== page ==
Have you seen “The Danish Girl”? Go see it!
I loved the sensitivity, the subtleness, the clarity, the not-so-in-your-face way of it. Never have I seen a transgender person portrayed with more love, sensitivity, and acceptance. “The Danish Girl” makes you really FEEL what it is like to be trapped in the wrong body. There was nothing extreme, nothing overly colourful, no over-obvious wow-effects, no capitalizing on the exoticness of it all… and yet, the movie gripped me through its profound humanity and through allowing me to understand the crushing extent of loneliness, lost-ness, and pain Lily was going through.
It was truly truly amazing! Beautiful.
I see myself so much in that movie. And I love how Lily was accepted as who she is by her closest friends. Just as I have always been accepted as who I am by those closest to me. Lily’s friends were there for her and treasured her the way she was. But like I did, Lily needed to find a way to live life out in the open, to be perceived on a daily basis as who she really was, and to get rid of a body that wasn’t hers. After her second operation, at the brink of death, she said with the most beautiful, heartfelt smile what I had felt too after my second operation: “Now I am finally, truly myself.” You could see it was worth it, even if it might mean she had to die that very instant.
With tears of happiness in my eyes, I remembered how terrified I had been of dying while still stranded in the wrong body. Nothing had felt more horrifying than to end up being buried in a body not my own. To be remembered with a tombstone, saying, “Miss Stefanie Klenk, beloved daughter of…”. I had hoped all along I would make it to the other side, so I could at least die happily in the knowledge of being buried as who I really was, always had been: “Mr. Liam Klenk, beloved son and husband of…”.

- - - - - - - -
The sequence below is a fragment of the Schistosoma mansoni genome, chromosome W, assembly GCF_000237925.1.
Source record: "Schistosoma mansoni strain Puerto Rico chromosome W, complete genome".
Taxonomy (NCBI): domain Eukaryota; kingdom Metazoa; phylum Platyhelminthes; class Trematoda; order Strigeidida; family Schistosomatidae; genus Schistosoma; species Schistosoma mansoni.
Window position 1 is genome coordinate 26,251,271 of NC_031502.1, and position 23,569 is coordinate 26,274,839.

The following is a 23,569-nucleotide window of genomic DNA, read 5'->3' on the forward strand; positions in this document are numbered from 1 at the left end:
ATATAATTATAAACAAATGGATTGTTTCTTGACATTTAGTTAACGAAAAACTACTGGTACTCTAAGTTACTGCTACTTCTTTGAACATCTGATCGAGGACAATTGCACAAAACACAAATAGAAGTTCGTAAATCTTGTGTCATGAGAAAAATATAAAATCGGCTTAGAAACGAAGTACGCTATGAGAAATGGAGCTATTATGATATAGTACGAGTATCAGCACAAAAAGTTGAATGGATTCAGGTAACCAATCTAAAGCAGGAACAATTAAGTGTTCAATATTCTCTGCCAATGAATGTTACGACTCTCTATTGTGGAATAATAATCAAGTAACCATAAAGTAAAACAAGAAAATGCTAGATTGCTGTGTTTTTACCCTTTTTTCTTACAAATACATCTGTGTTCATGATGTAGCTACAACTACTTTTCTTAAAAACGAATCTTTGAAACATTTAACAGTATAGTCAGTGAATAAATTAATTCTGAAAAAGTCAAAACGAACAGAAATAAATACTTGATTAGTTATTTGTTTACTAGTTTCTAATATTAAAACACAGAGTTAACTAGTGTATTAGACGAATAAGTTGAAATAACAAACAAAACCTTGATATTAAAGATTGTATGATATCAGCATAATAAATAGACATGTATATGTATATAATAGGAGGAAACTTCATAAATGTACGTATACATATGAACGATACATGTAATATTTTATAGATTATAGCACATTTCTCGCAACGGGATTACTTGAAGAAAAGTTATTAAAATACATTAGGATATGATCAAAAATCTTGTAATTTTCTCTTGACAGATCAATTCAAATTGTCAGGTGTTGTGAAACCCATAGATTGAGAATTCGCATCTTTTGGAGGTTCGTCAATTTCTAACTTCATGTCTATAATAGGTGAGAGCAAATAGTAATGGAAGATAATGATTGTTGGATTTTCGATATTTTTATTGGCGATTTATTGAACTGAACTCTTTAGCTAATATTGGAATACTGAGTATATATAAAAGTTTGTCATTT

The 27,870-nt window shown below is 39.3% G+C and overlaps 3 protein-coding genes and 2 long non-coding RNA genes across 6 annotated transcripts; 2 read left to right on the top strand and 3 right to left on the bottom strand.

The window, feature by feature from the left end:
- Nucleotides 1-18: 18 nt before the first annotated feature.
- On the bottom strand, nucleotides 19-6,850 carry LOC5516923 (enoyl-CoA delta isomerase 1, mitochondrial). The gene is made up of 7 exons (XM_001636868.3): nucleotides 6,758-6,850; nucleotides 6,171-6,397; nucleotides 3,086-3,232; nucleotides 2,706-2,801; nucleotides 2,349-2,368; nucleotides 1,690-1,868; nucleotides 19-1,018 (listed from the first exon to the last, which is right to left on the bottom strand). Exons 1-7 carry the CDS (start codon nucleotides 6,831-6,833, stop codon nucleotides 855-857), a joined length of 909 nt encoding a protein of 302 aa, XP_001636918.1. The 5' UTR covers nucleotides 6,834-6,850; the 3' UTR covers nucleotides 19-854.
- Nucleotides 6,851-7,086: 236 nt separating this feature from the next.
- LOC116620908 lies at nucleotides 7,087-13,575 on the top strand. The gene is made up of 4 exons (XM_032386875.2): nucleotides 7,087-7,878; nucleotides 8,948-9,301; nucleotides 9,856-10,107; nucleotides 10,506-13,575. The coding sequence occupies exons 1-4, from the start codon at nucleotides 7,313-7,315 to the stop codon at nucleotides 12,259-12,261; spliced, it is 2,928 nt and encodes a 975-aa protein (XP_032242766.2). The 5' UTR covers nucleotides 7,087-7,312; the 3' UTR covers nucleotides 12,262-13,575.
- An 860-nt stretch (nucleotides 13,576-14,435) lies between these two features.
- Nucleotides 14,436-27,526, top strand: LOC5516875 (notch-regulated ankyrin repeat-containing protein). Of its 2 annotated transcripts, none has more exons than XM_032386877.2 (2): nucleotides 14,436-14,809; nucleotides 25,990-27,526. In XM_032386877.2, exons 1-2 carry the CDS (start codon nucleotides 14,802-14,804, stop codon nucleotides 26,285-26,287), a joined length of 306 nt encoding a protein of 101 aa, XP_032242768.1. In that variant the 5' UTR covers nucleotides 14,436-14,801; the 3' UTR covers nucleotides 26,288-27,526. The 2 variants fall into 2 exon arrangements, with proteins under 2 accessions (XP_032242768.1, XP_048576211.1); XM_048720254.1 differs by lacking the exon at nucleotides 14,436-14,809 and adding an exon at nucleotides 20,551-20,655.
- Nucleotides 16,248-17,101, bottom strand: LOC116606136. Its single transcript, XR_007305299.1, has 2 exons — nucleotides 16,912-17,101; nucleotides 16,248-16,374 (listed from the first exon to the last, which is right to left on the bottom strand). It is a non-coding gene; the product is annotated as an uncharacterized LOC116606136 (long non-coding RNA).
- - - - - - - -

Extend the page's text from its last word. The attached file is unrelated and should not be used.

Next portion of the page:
I think, most profoundly, “The Danish Girl” shows just how important it is to transgender individuals to be able to live life like everyone else. Lily’s happiness to be able to get a simple job as a perfume sales lady with a group of other women was heartbreaking.
See, the truth is, even though people like to think of us as exotic creatures, the majority of us aren’t colourful butterflies. We are just people who have been dealt a very screwed up deck of cards. And there are so many of us out there. We are everywhere, and always have been. Always will be.
I hope I’ll find a way to become a strong advocate and fighter for transgender people on a global scale. But when I do, I want to be there for others in the admirably sensitive way in which the movie “The Danish Girl” presents itself. Subtle, yet very powerful, clear, and very very personal.
I am glad we live now, in a world where people like Lily and I are not being locked up, subjected to radiation “treatments”, electroshock “treatments”, or killed anymore – at least most of the time that is, depending on where you live. Many trans people still can’t afford to come out in great style or even begin steps to become whole, because in the countries or areas they live in they’d be shot or beaten to death in an instant.
But still, we now live in a world where many people who had the good fortune of being born in the right body are at least beginning to understand a tiny little bit that being a trans man or woman means just the same as being a man or woman like everyone else out there. It’s this INCLUSIVENESS I want to highlight most of all. Not any kind of exclusiveness.
Plus, I want to help make clear to any of my contemporaries who are afraid, just how important it is to be yourself. How important it is to never let yourself be defined by only one element of your existence. You’re the sum of your experiences. You’re the soul within. Never let anyone tell you different or tell you who you are supposed to be. You know best who you are!